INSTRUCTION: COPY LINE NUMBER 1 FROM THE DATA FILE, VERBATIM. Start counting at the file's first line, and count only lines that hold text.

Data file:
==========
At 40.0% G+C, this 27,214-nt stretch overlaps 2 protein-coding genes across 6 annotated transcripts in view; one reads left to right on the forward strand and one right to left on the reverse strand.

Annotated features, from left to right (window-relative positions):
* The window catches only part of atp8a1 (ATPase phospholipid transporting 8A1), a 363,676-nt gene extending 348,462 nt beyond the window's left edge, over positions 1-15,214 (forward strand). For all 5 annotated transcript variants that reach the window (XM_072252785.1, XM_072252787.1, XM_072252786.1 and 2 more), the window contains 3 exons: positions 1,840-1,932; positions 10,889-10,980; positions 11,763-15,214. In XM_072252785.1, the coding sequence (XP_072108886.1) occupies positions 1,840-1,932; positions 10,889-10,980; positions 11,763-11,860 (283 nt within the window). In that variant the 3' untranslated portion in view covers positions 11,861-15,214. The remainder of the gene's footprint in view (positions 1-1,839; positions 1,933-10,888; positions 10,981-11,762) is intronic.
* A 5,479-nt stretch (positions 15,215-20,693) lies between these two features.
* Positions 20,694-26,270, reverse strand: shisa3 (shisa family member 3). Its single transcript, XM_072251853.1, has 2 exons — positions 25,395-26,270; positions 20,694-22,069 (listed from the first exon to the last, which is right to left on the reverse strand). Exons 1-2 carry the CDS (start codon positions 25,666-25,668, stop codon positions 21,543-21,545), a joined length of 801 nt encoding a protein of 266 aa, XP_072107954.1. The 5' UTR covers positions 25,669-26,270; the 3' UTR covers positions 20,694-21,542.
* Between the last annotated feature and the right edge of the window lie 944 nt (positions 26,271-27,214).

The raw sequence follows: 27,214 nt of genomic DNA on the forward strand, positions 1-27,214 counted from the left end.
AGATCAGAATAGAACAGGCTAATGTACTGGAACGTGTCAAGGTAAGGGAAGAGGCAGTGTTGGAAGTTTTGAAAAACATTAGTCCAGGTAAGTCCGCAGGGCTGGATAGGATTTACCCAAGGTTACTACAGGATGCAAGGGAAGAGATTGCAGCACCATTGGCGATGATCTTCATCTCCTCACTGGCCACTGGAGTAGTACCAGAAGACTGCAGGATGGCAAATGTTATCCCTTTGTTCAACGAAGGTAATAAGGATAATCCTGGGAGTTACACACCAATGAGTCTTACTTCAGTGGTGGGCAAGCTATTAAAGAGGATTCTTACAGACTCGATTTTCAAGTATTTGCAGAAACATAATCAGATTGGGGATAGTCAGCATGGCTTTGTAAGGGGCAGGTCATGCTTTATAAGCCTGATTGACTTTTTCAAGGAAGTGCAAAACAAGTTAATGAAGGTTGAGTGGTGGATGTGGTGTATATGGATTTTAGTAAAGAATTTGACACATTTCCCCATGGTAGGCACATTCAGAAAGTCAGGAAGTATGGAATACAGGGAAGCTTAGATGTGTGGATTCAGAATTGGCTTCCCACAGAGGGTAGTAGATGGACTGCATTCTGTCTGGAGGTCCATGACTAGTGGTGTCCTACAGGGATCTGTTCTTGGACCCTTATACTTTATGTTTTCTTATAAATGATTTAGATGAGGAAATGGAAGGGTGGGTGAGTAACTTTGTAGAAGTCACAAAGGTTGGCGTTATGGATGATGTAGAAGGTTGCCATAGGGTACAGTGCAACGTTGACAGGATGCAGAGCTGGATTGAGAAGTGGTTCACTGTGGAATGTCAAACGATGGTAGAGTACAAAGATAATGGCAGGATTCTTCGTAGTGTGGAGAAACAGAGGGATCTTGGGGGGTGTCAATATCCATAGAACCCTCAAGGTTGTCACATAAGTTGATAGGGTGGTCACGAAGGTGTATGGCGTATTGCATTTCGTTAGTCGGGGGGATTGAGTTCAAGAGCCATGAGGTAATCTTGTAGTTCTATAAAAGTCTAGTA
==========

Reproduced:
At 40.0% G+C, this 27,214-nt stretch overlaps 2 protein-coding genes across 6 annotated transcripts in view; one reads left to right on the forward strand and one right to left on the reverse strand.